31 July 2017

Important changes on Data Privacy Law

The new EU Data Protection Regulation (GDPR) will enter into force on 25 May 2018 and is the most important change in personal data within the EU.

GDPR will aim at harmonizing privacy laws across Europe, protecting the privacy of EU citizens and reforming the way companies which are active in the EU process personal data. It will apply not only to companies established in the EU but also to enterprises outside the EU that offer goods or services in the EU market. It will also apply to all companies processing and holding personal data of EU citizens, irrespective of the company’s registered location/offices.

According to GDPR, any information relating to a natural person that may be used for its identification (directly or not) is considered personal data. The processing of such data is prohibited except for the reasons provided in Article 6 GDPR. In addition, GDPR refers to a “closed” category of personal data (it is the counterpart “sensitive” personal data category of Law 2472/1997 in Greece. These may not be collected except as provided in Article 9 GDPR.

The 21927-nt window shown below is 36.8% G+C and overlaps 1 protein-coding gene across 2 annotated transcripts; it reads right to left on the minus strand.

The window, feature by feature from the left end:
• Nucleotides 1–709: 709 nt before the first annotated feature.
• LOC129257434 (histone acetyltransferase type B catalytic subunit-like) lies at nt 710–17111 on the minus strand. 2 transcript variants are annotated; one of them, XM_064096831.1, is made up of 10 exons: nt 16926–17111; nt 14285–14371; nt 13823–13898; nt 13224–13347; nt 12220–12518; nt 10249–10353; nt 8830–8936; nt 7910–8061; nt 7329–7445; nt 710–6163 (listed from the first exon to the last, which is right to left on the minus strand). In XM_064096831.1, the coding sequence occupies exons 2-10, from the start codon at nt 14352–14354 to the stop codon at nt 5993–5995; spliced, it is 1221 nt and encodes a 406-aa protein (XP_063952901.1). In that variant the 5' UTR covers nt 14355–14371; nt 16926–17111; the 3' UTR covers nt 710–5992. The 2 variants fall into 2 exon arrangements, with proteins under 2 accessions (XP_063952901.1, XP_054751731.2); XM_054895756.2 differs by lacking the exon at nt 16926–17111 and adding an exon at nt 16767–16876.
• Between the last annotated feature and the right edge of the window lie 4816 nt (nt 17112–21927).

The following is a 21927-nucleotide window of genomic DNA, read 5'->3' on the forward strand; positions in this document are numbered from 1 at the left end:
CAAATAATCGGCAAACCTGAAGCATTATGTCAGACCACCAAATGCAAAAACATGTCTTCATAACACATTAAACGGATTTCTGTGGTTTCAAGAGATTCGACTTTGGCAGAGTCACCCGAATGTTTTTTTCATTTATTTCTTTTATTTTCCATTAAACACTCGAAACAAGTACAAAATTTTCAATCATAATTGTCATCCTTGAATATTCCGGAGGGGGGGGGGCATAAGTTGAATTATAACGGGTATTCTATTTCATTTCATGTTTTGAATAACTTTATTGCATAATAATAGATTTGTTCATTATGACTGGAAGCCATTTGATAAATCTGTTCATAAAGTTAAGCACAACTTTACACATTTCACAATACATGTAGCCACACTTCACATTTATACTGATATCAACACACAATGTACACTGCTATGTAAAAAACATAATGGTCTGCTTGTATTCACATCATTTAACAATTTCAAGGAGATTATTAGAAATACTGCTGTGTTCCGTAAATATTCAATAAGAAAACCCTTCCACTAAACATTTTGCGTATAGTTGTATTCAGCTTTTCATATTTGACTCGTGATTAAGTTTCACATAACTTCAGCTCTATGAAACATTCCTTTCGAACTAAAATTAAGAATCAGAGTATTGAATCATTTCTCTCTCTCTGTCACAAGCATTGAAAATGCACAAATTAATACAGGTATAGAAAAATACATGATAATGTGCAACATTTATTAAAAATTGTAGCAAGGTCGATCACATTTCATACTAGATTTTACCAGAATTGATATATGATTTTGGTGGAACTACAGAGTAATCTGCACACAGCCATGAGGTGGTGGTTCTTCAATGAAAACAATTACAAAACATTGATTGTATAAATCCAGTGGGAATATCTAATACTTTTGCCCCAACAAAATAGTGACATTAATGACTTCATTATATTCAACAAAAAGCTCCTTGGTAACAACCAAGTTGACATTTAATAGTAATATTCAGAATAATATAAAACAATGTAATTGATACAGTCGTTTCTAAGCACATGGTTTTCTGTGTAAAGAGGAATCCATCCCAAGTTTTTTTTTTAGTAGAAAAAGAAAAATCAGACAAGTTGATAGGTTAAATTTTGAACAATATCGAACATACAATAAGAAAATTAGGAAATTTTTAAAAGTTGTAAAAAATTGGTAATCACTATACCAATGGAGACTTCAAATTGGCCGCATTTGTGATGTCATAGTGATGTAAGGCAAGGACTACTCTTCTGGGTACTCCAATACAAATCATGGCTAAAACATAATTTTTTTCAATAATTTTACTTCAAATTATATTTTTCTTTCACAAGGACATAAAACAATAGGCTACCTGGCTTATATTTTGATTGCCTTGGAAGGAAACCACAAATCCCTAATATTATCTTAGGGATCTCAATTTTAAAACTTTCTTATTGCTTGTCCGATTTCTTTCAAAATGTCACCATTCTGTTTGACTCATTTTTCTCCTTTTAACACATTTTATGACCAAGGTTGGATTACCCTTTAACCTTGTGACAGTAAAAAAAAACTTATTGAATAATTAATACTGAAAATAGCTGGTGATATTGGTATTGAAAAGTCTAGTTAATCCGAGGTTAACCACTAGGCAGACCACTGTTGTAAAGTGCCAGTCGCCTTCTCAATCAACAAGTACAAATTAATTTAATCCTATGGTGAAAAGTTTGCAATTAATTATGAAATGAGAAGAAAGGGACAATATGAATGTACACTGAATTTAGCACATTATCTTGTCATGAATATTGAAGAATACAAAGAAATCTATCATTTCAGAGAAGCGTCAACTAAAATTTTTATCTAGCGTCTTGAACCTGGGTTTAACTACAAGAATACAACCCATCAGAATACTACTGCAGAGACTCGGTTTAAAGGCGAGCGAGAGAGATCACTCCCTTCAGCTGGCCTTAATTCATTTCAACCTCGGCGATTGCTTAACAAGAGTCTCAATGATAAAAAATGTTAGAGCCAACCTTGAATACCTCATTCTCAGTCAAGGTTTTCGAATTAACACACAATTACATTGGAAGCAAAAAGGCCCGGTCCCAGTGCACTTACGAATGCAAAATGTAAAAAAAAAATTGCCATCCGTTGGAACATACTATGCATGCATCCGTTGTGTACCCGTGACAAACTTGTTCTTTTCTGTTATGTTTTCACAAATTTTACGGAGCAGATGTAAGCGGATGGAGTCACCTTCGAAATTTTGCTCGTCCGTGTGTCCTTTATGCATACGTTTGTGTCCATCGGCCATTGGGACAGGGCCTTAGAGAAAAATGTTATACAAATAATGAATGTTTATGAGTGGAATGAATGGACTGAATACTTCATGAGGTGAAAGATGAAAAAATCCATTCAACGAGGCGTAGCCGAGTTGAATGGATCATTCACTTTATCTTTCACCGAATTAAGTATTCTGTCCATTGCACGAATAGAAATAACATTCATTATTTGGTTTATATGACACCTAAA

Companies that do not comply with the GDPR will be fined up to 4% of their global annual turnover or get a fine of up to 20 million euros. It is noted that these fines will apply to both data protection controllers and processors.

“Controller” is the natural person or legal entity, public authority, service or other entity that defines the purposes and manner of processing personal data. “Processor” is the natural person or legal entity, public authority, service or other entity processing personal data on behalf of the controller. The controller and processor designate a Data Protection Officer (“DPO”). A DPO may be a member of the staff of the controller or processor or perform his duties under a contract.

In conclusion, a consent of the person whose data are collected is required. The request for consensus to that person must clearly state that his/her consent is given for data processing purposes. Finally, explicit consent will only be required for the processing of the closed category of personal data. For mere personal data, a simple consent shall be sufficient.

For more information on personal data please contact Partner Haris Meidanis on hmeidanis@hmlaw.gr.


Tags: GDPR

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